Learning how to sex angelfish can be tricky. For saltwater species, the differences between males and females are subtle. For freshwater variants, it’s nearly impossible, since these angelfish have very little sexual dimorphism. Even experienced fish keepers can find it difficult, but there are ways to identify the difference. Observing spawning behavior is the most accurate method.
Female angelfish are usually slightly smaller than their male counterparts. They will have smooth front fins, a lower dorsal fin, and a tube-like papilla. Males are rounder in shape, with more erect dorsal fins, forked front fins, and a triangular papilla. Males will also have a noticeable bump on the forehead. In marine angelfish, females may also be duller in coloration and have reduced patterns, if at all.
These differences do not appear until the fish have matured. It is virtually impossible to sex juvenile angelfish. Physical differences aside, the most effective means of sexing an angelfish is allowing them to mature. They will pair off into breeding pairs or harems. This will reveal their spawning behavior and the shape of the individual papilla.
How To Determine Male And Female Angelfish
Angelfish come in two main categories, each with their own signs of gender. These include:
- Saltwater angelfish (marine angelfish). These come from the ocean waters in the southern hemisphere.
- Freshwater angelfish. As the most popular type to keep in aquariums, these fish originate from rivers throughout South America.
There are over 100 species of angelfish on the planet – some marine, some freshwater. Most share common traits in their appearance and aggression levels. However, all of these species display little sexual dimorphism. That’s the technical term for visual differences between male and female fish.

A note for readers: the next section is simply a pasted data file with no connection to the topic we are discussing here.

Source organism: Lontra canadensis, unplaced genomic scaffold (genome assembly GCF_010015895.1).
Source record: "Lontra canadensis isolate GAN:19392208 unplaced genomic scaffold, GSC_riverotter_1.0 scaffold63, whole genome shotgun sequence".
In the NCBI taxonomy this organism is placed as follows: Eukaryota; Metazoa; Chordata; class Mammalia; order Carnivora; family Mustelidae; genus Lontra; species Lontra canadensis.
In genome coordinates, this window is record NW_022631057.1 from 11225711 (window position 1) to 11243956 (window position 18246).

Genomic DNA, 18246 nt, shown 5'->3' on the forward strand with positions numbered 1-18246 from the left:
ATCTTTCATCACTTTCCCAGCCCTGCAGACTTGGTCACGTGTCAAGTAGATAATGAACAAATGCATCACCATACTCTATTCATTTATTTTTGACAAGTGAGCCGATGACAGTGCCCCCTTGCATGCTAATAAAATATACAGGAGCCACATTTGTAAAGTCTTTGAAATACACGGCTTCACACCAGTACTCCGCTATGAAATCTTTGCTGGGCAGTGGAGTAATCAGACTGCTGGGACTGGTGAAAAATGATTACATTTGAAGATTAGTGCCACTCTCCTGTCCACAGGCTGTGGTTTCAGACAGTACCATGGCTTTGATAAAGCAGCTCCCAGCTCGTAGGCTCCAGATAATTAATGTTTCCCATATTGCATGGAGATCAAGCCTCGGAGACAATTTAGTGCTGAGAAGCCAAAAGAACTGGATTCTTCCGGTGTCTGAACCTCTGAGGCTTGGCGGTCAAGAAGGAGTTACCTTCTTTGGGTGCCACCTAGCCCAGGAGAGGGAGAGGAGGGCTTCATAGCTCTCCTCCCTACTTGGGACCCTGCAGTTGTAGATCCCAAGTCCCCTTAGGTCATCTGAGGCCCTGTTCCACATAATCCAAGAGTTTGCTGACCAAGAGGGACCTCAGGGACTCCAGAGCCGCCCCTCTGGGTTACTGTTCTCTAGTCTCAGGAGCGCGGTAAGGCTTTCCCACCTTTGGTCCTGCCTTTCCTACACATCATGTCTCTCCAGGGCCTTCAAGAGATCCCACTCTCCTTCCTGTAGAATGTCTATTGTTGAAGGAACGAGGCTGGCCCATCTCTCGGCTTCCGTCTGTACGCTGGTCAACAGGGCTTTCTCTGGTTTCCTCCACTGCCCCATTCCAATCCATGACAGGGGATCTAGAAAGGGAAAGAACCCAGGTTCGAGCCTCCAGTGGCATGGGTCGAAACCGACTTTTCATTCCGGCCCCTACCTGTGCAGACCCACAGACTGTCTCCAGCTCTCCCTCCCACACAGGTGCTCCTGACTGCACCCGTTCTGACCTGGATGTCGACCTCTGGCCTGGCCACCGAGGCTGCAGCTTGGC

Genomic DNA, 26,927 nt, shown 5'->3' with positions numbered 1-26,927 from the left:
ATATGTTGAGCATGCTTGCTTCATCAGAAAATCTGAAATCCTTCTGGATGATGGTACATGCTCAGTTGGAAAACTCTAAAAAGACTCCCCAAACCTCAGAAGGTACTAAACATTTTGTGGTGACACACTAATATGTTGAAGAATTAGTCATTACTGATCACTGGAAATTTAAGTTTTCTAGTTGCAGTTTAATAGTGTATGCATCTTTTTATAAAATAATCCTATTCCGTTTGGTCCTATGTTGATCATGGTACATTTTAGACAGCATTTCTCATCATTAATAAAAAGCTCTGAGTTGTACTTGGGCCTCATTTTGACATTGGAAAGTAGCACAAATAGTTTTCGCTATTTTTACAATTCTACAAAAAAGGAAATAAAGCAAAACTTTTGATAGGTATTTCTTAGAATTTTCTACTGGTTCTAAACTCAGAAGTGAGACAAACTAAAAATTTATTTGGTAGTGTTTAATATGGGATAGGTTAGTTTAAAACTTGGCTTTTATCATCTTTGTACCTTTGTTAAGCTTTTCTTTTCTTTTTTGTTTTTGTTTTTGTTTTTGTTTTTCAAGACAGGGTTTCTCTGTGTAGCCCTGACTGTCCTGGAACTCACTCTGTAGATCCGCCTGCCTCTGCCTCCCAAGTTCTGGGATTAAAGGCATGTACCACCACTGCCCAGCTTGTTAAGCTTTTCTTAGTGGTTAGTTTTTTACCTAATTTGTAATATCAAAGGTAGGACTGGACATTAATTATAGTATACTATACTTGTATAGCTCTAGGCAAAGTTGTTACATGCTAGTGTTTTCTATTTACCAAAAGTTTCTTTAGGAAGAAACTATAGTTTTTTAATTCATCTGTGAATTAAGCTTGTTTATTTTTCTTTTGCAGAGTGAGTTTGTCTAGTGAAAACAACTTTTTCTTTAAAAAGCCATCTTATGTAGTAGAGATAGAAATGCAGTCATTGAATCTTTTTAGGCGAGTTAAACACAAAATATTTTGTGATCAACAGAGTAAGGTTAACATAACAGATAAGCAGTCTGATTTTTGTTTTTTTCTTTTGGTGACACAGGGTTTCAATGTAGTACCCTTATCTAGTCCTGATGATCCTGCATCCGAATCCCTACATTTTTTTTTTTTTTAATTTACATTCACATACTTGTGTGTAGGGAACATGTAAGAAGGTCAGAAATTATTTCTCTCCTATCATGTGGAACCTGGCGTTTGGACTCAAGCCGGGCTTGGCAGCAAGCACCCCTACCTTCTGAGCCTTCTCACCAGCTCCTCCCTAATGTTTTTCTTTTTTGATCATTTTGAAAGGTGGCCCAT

In general, males and females look almost completely identical. No matter the type, it’s impossible to tell males from females prior to maturity. You will have to wait between 5-7 months from hatching before even attempting to sex an angelfish.
Determining The Sex Of Marine Angelfish
Sexing a marine angelfish will be slightly easier. Once they’ve reached maturity:
- The size differences will be more prominent
- The coloring and patterns may be duller in females
However, this is usually only helpful to experienced aquarists. You will need to know your particular species well. When you’re familiar with the average sizes and colors for a male or female, you can make an educated guess.
However, this information can still be muddled. Unless you have a male and female side-by-side to compare, the differences will be very slight.
Male Vs. Female Freshwater Angelfish
Freshwater angelfish are the most popular type to keep in home aquariums. As such, it’s ironic that these are the most difficult fish to sex. Males and females will be nearly the same in:
- Behavior outside of mating season